The pitch prepared for Wednesday’s second ODI between South Africa and Zimbabwe was not poor, but a welcome change, writes JONHENRY WILSON.
Dale Steyn sat safely on the proverbial fence, stating ‘I’m not really a groundsman’, while Imran Tahir diplomatically suggested the ‘wicket was a bit difficult for the batters’.
Former Zimbabwe seamer-turned-television commentator ‘Pommie’ Mbangwa’s insistence that the pitch was ‘horrible, terrible, not good at all’ was characteristically exaggerated.
The imbalanced contest between bat and ball in the intermediate and shortest formats of international cricket is well documented. The International Cricket Council have imposed some minor rule changes in an attempt to even the scales and, on the odd occasion, it’s good to see an unpredictable pitch do the same.
Of course, nobody wants batsmen getting severely hurt or worse, but enough safeguards are in place to prevent this – and professional cricketers shouldn’t mind taking a couple of blows to the body and grille, resultant of unpredictable bounce.
Craig Ervine’s three runs from 24 deliveries, weathered across the awkward elevation and lunging lows produced by the Mangaung Oval, was far more entertaining than watching a half-century struck off 30 deliveries on an overly manicured, tarmac-esque pitch. Ervine didn’t relish the physical pain, but presumably welcomed the mental and technical challenge.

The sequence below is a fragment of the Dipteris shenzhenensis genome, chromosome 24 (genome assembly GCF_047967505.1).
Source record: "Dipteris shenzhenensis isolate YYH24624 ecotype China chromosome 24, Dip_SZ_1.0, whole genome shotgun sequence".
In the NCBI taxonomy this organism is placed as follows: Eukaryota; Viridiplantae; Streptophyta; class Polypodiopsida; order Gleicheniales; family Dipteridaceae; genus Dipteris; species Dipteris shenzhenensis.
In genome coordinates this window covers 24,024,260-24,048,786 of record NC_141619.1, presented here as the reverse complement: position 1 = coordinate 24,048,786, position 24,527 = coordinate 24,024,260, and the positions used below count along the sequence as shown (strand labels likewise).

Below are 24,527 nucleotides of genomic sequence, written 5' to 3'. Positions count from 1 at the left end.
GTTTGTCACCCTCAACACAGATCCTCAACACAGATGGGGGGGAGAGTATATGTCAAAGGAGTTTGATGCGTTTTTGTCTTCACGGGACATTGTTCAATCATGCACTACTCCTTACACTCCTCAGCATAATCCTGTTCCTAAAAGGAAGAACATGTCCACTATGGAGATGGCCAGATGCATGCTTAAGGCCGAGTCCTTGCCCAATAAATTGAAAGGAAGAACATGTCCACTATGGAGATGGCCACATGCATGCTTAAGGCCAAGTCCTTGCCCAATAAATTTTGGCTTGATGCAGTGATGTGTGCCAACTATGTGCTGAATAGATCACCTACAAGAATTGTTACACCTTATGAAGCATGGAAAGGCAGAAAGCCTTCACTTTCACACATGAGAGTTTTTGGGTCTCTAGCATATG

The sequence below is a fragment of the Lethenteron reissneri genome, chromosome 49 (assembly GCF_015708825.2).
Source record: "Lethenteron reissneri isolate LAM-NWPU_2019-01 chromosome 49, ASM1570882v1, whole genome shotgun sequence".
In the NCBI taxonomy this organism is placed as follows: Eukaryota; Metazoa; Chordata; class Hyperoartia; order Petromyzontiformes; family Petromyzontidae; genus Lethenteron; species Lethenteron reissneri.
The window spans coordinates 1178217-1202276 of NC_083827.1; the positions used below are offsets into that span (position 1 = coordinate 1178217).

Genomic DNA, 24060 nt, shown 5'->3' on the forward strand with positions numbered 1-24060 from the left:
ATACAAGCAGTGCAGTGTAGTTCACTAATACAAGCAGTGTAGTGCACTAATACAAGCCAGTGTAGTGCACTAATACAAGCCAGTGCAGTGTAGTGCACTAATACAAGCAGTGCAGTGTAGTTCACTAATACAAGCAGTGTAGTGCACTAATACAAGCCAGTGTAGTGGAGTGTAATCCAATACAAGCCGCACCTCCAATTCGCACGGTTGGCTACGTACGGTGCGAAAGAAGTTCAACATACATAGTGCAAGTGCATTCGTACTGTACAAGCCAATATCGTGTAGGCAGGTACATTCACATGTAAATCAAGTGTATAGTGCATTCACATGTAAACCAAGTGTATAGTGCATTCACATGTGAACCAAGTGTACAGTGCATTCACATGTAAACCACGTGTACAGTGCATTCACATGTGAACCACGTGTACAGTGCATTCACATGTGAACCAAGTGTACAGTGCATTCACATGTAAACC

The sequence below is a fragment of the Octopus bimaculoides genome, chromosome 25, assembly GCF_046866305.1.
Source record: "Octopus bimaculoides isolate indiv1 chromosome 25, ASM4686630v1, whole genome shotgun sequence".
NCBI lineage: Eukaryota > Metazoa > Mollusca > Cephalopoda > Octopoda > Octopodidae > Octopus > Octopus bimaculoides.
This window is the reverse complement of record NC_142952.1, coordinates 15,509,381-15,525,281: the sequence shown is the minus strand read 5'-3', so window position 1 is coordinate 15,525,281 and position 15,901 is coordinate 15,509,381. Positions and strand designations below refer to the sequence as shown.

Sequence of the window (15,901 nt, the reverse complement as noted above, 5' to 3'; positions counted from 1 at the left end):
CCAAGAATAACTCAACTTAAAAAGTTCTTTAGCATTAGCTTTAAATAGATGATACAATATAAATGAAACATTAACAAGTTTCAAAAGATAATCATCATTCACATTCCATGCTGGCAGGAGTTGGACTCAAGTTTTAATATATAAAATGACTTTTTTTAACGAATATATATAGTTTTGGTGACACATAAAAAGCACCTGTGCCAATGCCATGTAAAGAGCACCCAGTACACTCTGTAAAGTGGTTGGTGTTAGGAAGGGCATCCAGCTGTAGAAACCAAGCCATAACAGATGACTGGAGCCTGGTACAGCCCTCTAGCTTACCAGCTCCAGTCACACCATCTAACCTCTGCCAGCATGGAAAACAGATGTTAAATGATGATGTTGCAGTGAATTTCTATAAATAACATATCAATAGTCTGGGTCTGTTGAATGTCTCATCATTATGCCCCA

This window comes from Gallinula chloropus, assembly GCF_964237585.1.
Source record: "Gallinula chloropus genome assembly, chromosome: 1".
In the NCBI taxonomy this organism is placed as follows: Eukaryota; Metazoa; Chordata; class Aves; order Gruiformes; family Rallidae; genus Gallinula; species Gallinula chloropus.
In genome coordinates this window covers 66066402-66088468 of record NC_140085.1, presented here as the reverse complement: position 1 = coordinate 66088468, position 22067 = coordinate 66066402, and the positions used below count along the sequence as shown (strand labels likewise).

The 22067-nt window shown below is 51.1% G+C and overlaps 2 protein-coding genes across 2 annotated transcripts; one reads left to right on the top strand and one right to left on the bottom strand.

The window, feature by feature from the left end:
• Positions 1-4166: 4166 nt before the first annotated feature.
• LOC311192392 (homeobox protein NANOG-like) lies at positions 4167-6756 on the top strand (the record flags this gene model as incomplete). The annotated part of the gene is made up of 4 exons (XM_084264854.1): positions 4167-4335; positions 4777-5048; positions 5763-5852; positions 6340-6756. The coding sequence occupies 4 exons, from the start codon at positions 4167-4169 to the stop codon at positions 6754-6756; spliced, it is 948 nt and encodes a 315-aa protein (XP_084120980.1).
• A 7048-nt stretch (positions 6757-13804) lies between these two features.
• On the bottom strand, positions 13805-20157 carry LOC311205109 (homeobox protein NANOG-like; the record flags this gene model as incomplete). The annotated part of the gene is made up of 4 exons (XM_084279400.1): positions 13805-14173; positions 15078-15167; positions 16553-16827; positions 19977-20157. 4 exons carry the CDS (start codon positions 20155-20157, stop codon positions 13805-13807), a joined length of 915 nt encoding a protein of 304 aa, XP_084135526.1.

The entertainment cannot come at the expense of the players’ safety, but Ervine’s three in two dozen spoke plenty of the demand for guts, determination and steel in the face of really difficult conditions. These traits are rare in a cricket landscape dominated by empty limited-overs smashers, bred on over-prepared ‘roads’.
Subjecting cricketers to relatively standard pitches, free of unpredictability, is limiting rather than empowering. Batsmen and bowlers worldwide have fallen prey to this mentality effectively fashioned by the Indian Premier League and others, which demand hefty flat-track totals at the expense of genuinely challenging conditions.
Like the Wanderers pitch for the third Test between South Africa and India earlier this year, which former West Indies fast bowler Michael Holding called ‘s***’ and batsman Ajinkya Rahane thought ‘challenging but not dangerous’, the Mangaung Oval will weather similar criticism and opinion. Factually, though, it produced 20 wickets to 276 runs without significant danger – a balanced ratio complemented by safe enough conditions.